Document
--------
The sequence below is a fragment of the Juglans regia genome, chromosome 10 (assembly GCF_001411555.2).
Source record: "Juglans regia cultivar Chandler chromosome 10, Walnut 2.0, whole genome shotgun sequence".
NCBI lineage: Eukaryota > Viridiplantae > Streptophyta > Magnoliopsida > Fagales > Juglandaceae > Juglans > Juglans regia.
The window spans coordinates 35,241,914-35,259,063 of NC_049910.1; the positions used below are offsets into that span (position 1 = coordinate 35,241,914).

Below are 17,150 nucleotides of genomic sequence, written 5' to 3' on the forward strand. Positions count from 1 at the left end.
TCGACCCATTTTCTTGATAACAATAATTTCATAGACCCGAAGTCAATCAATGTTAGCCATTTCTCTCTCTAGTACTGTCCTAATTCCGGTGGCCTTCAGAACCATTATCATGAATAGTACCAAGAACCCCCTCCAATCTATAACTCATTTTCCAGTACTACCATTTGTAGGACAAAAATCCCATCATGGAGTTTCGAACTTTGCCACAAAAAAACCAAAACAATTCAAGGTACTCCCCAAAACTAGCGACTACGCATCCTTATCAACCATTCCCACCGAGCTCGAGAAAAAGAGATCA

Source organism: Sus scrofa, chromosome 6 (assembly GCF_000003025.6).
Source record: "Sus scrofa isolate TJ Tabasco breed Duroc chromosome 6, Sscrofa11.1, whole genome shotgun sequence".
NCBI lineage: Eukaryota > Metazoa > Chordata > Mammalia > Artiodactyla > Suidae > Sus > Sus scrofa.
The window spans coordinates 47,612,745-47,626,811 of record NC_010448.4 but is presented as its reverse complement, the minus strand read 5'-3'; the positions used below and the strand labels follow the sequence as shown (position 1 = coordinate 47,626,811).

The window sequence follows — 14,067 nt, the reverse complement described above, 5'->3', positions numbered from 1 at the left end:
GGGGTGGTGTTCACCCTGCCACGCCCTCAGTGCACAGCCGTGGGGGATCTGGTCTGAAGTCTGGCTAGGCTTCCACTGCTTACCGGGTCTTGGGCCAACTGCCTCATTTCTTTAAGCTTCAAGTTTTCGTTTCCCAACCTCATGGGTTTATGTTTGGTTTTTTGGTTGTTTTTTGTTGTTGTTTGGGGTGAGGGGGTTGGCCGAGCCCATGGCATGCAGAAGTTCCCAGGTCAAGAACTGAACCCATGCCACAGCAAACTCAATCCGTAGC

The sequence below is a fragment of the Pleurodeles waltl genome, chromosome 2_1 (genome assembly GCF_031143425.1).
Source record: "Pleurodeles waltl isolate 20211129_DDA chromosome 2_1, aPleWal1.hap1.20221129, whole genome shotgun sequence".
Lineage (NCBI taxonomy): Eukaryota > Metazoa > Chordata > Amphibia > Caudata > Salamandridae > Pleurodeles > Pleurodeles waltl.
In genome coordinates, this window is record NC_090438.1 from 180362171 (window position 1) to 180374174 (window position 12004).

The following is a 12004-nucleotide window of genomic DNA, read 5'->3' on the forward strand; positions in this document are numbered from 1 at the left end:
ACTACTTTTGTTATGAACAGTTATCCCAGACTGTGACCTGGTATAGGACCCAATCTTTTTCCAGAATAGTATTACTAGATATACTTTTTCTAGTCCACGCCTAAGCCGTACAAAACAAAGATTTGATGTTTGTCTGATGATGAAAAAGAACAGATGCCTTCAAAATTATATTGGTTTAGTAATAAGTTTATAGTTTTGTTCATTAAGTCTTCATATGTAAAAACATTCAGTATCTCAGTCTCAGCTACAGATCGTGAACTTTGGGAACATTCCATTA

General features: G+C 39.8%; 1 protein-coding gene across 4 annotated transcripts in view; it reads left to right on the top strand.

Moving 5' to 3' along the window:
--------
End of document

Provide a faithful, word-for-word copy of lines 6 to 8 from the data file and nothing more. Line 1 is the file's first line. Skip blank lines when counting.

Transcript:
TCGACCCATTTTCTTGATAACAATAATTTCATAGACCCGAAGTCAATCAATGTTAGCCATTTCTCTCTCTAGTACTGTCCTAATTCCGGTGGCCTTCAGAACCATTATCATGAATAGTACCAAGAACCCCCTCCAATCTATAACTCATTTTCCAGTACTACCATTTGTAGGACAAAAATCCCATCATGGAGTTTCGAACTTTGCCACAAAAAAACCAAAACAATTCAAGGTACTCCCCAAAACTAGCGACTACGCATCCTTATCAACCATTCCCACCGAGCTCGAGAAAAAGAGATCA

Source organism: Sus scrofa, chromosome 6 (assembly GCF_000003025.6).
Source record: "Sus scrofa isolate TJ Tabasco breed Duroc chromosome 6, Sscrofa11.1, whole genome shotgun sequence".